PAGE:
Amid an outbreak of measles that has spread across 14 states, Gov. Chris Christie of New Jersey on Monday said that parents “need to have some measure of choice” about vaccinating their children against the virus, breaking with President Obama and much of the medical profession.
In remarks here, Mr. Christie at first stopped short of recommending that parents immunize their children against measles, or any other illness, calling for “balance” and “choice.” But his remarks quickly sparked an outcry, prompting the governor to modify his position about an hour later and declare, through a spokesman, that “there is no question kids should be vaccinated.”
Mr. Christie, when asked about the connection between the new measles cases and parents who object to the long-recommended vaccine against it, said that he and his wife had vaccinated their four children. He called that “the best expression I can give you of my opinion.”
But he added: “It’s more important what you think as a parent than what you think as a public official. I also understand that parents need to have some measure of choice in things as well. So that’s the balance that the government has to decide.”
Mr. Christie said that “not every vaccine is created equal, and not every disease type is as great a public health threat as others.”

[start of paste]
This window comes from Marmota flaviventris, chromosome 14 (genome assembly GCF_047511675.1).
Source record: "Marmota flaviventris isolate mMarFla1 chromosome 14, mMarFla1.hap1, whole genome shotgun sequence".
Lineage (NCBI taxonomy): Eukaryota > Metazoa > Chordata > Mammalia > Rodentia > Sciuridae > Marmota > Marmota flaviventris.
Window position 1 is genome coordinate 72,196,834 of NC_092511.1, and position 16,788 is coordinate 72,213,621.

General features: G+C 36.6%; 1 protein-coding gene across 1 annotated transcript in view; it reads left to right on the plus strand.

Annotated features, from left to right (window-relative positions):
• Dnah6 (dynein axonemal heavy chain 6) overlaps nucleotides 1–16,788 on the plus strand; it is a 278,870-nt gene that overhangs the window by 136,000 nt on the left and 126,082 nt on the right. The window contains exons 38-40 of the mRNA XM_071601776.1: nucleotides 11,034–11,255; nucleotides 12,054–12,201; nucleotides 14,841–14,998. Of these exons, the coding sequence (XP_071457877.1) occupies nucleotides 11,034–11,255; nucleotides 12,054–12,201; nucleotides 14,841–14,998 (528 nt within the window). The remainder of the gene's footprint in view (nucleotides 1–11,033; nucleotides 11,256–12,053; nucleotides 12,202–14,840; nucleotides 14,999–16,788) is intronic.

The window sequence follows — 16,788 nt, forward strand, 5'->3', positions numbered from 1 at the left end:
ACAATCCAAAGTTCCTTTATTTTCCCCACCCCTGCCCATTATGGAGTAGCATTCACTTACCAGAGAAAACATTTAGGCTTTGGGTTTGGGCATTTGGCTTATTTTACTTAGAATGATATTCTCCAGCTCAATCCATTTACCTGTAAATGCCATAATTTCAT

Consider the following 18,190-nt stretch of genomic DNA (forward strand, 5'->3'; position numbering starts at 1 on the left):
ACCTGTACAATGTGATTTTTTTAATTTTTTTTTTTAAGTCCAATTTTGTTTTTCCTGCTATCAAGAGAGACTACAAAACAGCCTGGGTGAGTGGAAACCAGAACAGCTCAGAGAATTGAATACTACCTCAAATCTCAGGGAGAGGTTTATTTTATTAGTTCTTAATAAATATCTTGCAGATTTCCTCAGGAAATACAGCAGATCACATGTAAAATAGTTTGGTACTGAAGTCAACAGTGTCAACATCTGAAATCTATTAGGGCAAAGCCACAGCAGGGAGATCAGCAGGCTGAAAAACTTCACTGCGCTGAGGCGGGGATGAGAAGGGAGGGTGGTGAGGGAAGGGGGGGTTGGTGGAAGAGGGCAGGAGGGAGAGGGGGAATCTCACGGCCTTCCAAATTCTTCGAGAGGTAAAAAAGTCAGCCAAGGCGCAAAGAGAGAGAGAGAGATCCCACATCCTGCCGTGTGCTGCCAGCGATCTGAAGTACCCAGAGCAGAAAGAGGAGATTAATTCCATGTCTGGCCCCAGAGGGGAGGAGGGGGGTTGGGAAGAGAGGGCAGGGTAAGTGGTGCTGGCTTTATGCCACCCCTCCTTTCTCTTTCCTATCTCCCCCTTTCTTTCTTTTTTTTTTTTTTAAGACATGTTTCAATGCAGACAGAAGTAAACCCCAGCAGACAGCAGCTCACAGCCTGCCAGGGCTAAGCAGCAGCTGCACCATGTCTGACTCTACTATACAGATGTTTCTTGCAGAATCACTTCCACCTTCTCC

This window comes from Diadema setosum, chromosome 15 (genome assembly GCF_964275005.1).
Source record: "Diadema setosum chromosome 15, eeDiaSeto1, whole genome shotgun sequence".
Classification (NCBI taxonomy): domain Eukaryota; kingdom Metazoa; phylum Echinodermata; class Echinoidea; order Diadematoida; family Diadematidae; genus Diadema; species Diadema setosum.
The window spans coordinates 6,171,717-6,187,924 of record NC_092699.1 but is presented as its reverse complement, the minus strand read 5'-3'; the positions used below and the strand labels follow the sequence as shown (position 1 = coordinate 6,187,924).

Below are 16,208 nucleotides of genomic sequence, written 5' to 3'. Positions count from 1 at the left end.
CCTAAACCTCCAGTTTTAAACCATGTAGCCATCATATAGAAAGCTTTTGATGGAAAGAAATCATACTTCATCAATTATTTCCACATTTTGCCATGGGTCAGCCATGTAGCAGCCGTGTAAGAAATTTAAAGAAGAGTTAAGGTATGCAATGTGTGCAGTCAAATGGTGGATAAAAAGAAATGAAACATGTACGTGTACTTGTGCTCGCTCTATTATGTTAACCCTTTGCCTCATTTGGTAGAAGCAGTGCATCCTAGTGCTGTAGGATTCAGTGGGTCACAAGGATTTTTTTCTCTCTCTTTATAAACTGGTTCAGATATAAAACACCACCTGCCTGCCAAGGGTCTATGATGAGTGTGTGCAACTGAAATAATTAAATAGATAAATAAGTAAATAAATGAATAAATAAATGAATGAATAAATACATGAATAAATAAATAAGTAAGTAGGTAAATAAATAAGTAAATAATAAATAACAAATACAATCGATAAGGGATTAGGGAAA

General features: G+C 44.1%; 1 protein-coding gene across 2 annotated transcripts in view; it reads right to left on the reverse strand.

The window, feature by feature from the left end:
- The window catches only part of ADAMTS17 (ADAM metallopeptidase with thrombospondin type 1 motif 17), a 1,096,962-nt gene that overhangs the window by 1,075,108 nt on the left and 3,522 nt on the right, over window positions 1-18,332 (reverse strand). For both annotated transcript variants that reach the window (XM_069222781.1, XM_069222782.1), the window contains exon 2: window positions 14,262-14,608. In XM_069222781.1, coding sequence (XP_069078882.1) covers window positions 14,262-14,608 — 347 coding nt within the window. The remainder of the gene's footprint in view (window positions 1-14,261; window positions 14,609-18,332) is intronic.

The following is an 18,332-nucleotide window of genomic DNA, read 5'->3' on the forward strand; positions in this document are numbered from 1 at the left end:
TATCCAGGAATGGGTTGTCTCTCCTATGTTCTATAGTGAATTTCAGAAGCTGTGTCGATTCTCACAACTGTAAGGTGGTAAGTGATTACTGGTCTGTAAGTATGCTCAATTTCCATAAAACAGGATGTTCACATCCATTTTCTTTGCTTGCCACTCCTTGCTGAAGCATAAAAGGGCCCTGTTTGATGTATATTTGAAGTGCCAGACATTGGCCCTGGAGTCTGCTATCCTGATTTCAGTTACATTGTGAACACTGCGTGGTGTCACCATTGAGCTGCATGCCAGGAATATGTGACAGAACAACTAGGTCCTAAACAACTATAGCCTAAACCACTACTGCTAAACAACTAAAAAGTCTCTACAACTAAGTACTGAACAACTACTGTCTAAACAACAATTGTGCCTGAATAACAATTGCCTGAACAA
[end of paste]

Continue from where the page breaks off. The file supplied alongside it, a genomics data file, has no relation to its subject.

Mr. Obama on Sunday night issued an unambiguous call for parents to have their children vaccinated. He called the scientific rationale for using the vaccines “pretty indisputable.”
Mr. Christie did not offer any such urgency or firmness in his original remarks. That prompted a scolding response from the White House. Mr. Obama’s senior adviser, Dan Pfeiffer, took to Twitter to request that Mr. Christie “clarify” his statement. “It’s important that responsible leaders speak with one voice,” Mr. Pfeiffer wrote.
Doctors warn that up to 1,000 people may have been exposed to measles in recent weeks, a risk linked to parents who, against the advice of the medical profession, refuse to vaccinate their children for a variety of reasons.
Mr. Christie spoke during an impromptu news conference in front of a facility for MedImmune, an American company that makes a nasal flu vaccine, called FluMist. Inside, Mr. Christie donned a lab coat and protective plastic goggles.
He is traveling in the London area on a three-day trade mission.